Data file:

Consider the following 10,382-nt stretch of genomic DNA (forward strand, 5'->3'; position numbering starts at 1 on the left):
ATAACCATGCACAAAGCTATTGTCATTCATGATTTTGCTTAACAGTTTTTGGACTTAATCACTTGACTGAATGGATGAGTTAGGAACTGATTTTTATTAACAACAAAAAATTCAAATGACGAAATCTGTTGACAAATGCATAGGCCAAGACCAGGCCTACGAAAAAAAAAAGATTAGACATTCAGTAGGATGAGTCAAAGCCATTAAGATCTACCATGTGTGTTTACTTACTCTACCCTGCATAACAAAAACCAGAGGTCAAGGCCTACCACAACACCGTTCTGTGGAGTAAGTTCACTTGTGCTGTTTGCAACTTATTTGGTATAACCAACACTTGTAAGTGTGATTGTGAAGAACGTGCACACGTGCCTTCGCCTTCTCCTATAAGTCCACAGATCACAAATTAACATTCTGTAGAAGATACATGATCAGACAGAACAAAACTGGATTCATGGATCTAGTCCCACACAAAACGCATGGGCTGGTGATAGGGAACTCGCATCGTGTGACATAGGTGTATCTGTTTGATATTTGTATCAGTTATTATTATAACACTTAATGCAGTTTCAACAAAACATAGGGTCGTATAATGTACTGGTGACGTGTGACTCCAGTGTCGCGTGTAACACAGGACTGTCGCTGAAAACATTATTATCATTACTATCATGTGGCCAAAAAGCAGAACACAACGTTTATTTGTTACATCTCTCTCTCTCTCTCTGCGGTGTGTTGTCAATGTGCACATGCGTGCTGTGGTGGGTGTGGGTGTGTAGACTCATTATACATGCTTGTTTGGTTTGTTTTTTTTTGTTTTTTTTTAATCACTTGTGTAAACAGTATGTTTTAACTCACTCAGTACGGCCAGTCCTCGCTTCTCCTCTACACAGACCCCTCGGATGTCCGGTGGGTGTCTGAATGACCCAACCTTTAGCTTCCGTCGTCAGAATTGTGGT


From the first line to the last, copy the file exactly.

Consider the following 10,382-nt stretch of genomic DNA (forward strand, 5'->3'; position numbering starts at 1 on the left):
ATAACCATGCACAAAGCTATTGTCATTCATGATTTTGCTTAACAGTTTTTGGACTTAATCACTTGACTGAATGGATGAGTTAGGAACTGATTTTTATTAACAACAAAAAATTCAAATGACGAAATCTGTTGACAAATGCATAGGCCAAGACCAGGCCTACGAAAAAAAAAAGATTAGACATTCAGTAGGATGAGTCAAAGCCATTAAGATCTACCATGTGTGTTTACTTACTCTACCCTGCATAACAAAAACCAGAGGTCAAGGCCTACCACAACACCGTTCTGTGGAGTAAGTTCACTTGTGCTGTTTGCAACTTATTTGGTATAACCAACACTTGTAAGTGTGATTGTGAAGAACGTGCACACGTGCCTTCGCCTTCTCCTATAAGTCCACAGATCACAAATTAACATTCTGTAGAAGATACATGATCAGACAGAACAAAACTGGATTCATGGATCTAGTCCCACACAAAACGCATGGGCTGGTGATAGGGAACTCGCATCGTGTGACATAGGTGTATCTGTTTGATATTTGTATCAGTTATTATTATAACACTTAATGCAGTTTCAACAAAACATAGGGTCGTATAATGTACTGGTGACGTGTGACTCCAGTGTCGCGTGTAACACAGGACTGTCGCTGAAAACATTATTATCATTACTATCATGTGGCCAAAAAGCAGAACACAACGTTTATTTGTTACATCTCTCTCTCTCTCTCTGCGGTGTGTTGTCAATGTGCACATGCGTGCTGTGGTGGGTGTGGGTGTGTAGACTCATTATACATGCTTGTTTGGTTTGTTTTTTTTTGTTTTTTTTTAATCACTTGTGTAAACAGTATGTTTTAACTCACTCAGTACGGCCAGTCCTCGCTTCTCCTCTACACAGACCCCTCGGATGTCCGGTGGGTGTCTGAATGACCCAACCTTTAGCTTCCGTCGTCAGAATTGTGGT